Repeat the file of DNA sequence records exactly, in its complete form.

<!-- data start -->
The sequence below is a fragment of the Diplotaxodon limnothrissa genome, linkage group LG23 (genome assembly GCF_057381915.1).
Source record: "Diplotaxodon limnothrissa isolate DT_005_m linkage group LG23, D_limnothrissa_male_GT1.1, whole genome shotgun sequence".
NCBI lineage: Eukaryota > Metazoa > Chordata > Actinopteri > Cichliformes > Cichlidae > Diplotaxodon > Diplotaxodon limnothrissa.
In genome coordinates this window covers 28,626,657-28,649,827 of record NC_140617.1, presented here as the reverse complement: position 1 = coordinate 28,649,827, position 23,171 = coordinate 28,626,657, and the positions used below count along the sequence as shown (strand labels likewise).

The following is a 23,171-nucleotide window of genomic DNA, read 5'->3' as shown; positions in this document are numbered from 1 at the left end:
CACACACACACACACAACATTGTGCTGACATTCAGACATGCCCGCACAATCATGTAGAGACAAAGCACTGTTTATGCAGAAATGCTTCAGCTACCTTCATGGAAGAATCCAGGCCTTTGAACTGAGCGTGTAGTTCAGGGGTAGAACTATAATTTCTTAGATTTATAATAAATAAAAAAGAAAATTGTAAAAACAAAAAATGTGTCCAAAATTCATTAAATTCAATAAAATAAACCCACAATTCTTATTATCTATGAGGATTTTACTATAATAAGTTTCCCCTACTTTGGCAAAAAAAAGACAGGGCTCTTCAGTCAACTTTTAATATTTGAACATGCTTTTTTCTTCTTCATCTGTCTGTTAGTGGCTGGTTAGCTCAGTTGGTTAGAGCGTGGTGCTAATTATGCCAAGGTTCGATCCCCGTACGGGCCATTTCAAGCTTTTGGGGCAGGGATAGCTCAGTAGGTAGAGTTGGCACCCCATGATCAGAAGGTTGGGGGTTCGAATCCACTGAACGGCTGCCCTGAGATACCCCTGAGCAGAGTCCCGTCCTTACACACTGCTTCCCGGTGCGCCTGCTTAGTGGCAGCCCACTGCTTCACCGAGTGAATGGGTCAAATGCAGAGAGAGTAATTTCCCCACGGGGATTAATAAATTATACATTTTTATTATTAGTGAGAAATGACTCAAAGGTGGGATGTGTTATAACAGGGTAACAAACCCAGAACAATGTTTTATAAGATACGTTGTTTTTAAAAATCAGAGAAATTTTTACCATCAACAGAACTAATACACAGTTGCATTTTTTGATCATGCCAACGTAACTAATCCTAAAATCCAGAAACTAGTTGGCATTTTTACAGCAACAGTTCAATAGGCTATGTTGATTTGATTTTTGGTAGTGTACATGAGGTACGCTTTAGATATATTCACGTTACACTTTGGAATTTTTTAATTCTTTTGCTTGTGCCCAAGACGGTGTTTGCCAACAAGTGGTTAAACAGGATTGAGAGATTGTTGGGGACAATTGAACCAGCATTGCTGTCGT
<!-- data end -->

The sequence below is a fragment of the Diplotaxodon limnothrissa genome, linkage group LG23 (genome assembly GCF_057381915.1).
Source record: "Diplotaxodon limnothrissa isolate DT_005_m linkage group LG23, D_limnothrissa_male_GT1.1, whole genome shotgun sequence".
NCBI lineage: Eukaryota > Metazoa > Chordata > Actinopteri > Cichliformes > Cichlidae > Diplotaxodon > Diplotaxodon limnothrissa.
In genome coordinates this window covers 28,626,657-28,649,827 of record NC_140617.1, presented here as the reverse complement: position 1 = coordinate 28,649,827, position 23,171 = coordinate 28,626,657, and the positions used below count along the sequence as shown (strand labels likewise).

The following is a 23,171-nucleotide window of genomic DNA, read 5'->3' as shown; positions in this document are numbered from 1 at the left end:
CACACACACACACACAACATTGTGCTGACATTCAGACATGCCCGCACAATCATGTAGAGACAAAGCACTGTTTATGCAGAAATGCTTCAGCTACCTTCATGGAAGAATCCAGGCCTTTGAACTGAGCGTGTAGTTCAGGGGTAGAACTATAATTTCTTAGATTTATAATAAATAAAAAAGAAAATTGTAAAAACAAAAAATGTGTCCAAAATTCATTAAATTCAATAAAATAAACCCACAATTCTTATTATCTATGAGGATTTTACTATAATAAGTTTCCCCTACTTTGGCAAAAAAAAGACAGGGCTCTTCAGTCAACTTTTAATATTTGAACATGCTTTTTTCTTCTTCATCTGTCTGTTAGTGGCTGGTTAGCTCAGTTGGTTAGAGCGTGGTGCTAATTATGCCAAGGTTCGATCCCCGTACGGGCCATTTCAAGCTTTTGGGGCAGGGATAGCTCAGTAGGTAGAGTTGGCACCCCATGATCAGAAGGTTGGGGGTTCGAATCCACTGAACGGCTGCCCTGAGATACCCCTGAGCAGAGTCCCGTCCTTACACACTGCTTCCCGGTGCGCCTGCTTAGTGGCAGCCCACTGCTTCACCGAGTGAATGGGTCAAATGCAGAGAGAGTAATTTCCCCACGGGGATTAATAAATTATACATTTTTATTATTAGTGAGAAATGACTCAAAGGTGGGATGTGTTATAACAGGGTAACAAACCCAGAACAATGTTTTATAAGATACGTTGTTTTTAAAAATCAGAGAAATTTTTACCATCAACAGAACTAATACACAGTTGCATTTTTTGATCATGCCAACGTAACTAATCCTAAAATCCAGAAACTAGTTGGCATTTTTACAGCAACAGTTCAATAGGCTATGTTGATTTGATTTTTGGTAGTGTACATGAGGTACGCTTTAGATATATTCACGTTACACTTTGGAATTTTTTAATTCTTTTGCTTGTGCCCAAGACGGTGTTTGCCAACAAGTGGTTAAACAGGATTGAGAGATTGTTGGGGACAATTGAACCAGCATTGCTGTCGT